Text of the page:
John Allen is a close scientific collaborator, a monster of knowledge (excuse the literal translation from the Greek τέρας γνώσεως) who has honoured me with his friendship. If ever a colleague is missing, this wasn’t the case in the department I joined in 2007. But then things changed. First, when the best brain in our department was sent to live on benefits, against the signatures of most of his academic colleagues and despite a number of very senior external colleagues stepping in his defense. At the time, John and I published our first joint letter:
Firing excellence. Is this the wrong way forward? Fanis Missirlis and John F. Allen – 30 June 2009 in “Statements concerning the research achievements, qualities and potential of Dr Robin Maytum”.
The decision to dismiss Robin Maytum has been a mistake. In a few words, we will discuss some of the misconceptions that seem to have led to this decision. Embedded in this discussion is our view of the School’s research strategy. The key proposition is that we must foster a friendly and collaborative scientific environment, built on mutual trust. We shall then produce world-class contributions, and attract the best people from all over the world for collaboration. We are in the unique position of having a collegial merge of talented biologists and chemists that encompasses a very broad research scope, working in a beautiful campus in a vibrant city.
Two years later, an individual who had been previously responsible for shutting down a Chemistry Department in another university was brought in to be Head our School (following, it must be said, the failure of prolonged negotiations with a renknown scientist who was the first choice candidate). Πριν αλέκτωρ φωνήσαι, this individual suggested dismissals were required to improve competitiveness of a “Russell Group” University department. Once it became clear what he had in mind and all internal criticisms had been comprehensively ignored, John and I wrote a public letter over what we felt had been an unfair damaging act against a public institution and its highly qualified, dedicated, generous and honest workforce and its students.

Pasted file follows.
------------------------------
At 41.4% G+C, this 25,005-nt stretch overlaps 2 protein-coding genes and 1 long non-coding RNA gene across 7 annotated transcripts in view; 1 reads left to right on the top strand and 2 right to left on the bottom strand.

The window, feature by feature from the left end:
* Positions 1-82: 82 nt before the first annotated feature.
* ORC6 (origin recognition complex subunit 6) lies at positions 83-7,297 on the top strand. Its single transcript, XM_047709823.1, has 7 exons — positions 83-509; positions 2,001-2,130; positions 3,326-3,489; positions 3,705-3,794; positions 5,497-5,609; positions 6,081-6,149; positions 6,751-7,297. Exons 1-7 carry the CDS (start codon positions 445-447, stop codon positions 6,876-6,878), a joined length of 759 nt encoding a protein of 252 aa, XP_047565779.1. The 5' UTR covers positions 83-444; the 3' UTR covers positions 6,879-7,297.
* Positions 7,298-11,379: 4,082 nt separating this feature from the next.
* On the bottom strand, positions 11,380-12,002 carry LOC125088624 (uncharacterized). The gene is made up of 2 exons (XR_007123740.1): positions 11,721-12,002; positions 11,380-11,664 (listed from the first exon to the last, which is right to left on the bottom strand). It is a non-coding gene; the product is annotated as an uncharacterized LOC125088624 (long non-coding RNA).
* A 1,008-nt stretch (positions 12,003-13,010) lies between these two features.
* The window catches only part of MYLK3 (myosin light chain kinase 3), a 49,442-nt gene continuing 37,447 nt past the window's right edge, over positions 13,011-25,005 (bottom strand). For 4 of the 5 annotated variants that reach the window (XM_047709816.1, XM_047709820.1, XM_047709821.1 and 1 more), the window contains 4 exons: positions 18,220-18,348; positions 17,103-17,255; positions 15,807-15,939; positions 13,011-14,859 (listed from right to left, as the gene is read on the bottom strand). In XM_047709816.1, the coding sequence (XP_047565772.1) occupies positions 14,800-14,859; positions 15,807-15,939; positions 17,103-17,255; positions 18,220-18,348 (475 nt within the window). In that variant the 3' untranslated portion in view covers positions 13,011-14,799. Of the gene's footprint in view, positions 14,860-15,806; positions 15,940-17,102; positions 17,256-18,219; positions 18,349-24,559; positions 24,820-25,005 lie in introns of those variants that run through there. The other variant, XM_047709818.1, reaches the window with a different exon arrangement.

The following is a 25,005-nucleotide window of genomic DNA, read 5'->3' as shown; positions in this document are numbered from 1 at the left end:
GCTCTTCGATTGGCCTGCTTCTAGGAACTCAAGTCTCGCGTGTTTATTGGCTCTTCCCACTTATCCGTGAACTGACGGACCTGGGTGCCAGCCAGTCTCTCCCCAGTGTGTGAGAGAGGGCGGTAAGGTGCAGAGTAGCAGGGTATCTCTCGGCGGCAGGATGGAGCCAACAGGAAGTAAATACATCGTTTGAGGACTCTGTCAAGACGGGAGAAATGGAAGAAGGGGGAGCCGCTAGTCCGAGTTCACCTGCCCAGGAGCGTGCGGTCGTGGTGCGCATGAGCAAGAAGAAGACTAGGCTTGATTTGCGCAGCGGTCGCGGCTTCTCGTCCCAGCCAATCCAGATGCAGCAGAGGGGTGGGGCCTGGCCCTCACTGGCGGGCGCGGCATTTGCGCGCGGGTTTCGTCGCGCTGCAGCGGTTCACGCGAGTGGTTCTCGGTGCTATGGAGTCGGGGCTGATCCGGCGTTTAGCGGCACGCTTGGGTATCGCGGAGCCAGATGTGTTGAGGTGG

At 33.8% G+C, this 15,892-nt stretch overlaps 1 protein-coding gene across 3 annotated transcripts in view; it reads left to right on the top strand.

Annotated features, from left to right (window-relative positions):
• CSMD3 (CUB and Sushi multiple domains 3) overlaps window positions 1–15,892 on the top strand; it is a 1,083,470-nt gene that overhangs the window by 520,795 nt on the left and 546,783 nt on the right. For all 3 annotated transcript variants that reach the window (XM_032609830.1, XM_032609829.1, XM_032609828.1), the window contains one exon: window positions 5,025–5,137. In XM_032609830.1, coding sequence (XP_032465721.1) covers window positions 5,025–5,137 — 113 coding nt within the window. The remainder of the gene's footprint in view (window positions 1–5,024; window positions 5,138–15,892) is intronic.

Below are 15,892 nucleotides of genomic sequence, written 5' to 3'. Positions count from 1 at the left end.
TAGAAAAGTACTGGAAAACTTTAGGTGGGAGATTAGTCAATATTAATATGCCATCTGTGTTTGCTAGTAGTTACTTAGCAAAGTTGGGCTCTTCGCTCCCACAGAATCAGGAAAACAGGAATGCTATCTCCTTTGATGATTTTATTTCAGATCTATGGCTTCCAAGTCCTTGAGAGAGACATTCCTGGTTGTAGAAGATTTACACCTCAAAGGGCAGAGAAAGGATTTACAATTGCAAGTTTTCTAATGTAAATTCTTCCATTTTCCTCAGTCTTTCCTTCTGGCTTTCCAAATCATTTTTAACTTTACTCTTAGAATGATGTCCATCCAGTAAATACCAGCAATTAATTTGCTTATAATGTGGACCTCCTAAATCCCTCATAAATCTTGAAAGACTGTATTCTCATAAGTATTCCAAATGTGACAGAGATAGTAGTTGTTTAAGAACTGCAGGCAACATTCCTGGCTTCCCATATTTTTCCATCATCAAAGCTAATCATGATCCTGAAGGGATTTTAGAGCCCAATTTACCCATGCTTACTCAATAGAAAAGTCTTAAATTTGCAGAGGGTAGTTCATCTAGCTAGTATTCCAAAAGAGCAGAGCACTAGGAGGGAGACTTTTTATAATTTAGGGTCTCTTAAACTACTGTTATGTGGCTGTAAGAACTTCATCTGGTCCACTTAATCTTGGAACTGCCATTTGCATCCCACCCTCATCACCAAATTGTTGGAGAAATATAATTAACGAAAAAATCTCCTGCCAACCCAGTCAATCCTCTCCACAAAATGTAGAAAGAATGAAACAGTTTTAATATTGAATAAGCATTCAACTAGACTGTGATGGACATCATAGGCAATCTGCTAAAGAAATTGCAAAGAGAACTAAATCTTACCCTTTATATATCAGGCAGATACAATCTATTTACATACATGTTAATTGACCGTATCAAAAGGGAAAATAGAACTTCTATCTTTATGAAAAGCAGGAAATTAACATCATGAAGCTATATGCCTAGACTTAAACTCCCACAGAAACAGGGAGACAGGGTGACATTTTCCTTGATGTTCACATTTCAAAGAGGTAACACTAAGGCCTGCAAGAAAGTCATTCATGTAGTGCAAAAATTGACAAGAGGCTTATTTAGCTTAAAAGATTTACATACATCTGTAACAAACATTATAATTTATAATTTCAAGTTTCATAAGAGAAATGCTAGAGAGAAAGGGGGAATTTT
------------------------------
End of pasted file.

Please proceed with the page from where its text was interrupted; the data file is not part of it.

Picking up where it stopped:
Queen Mary: nobody expects the Spanish Inquisition, John F. Allen and Fanis Missirlis – 4 May 2012, The Lancet.
Three timely Offline columns by Richard Horton describe a mindless managerial rampage spreading through Queen Mary University of London, UK. If targeted individuals fail to appease the inquisitor, they will be sacked. Other staff members are earmarked for demotion, with replacement “Teaching and Scholarship” contracts that will oblige them to desist from independent research. But, one might ask, is it not high time to weed out slackers? Sadly, the “restructuring” hits exactly the wrong targets in many cases, and leaves unproductive academics unscathed. The reason is simple—the Head of School and HR have neither interest in, nor understanding of, individuals’ research, still less their research potential.
The story that followed the publication of this letter has not been told. It poses a challenge to a model of University ruled by diktat, where academics are reduced to employees expected to accept orders issued by higher paid but often seriously underqualified managers. Academic freedom dies in this model. For example, should John’s work on the biological reasons that led to the emergence of two separate sexes continue to receive support, despite his open dissent against the Head of School?
Female and Male Gamete Mitochondria Are Distinct and Complementary in Transcription, Structure, and Genome Function, Wilson B.M. de Paula, Ahmed-Noor A. Agip, Fanis Missirlis, Rachel Ashworth, Gema Vizcay-Barrena, Cathy H. Lucas and John F. Allen – 23 September 2013, Genome Biology and Evolution.
Respiratory electron transport in mitochondria is coupled to ATP synthesis while generating mutagenic oxygen free radicals. Mitochondrial DNA mutation then accumulates with age, and may set a limit to the lifespan of individual, multicellular organisms. Why is this mutation not inherited? Suppressed mitochondrial metabolism in the female germ line may constitute a mechanism for increasing the fidelity of mitochondrial DNA inheritance. It is possible that the evolutionary origin of separate sexes provided the solution to an inherent incompatibility between mitochondrial bioenergetic efficiency and fidelity of intergenerational transmission of mtDNA: the requirement for a lineage of quiescent, genetic template mitochondria contributed to the evolutionary origin of the female germ line.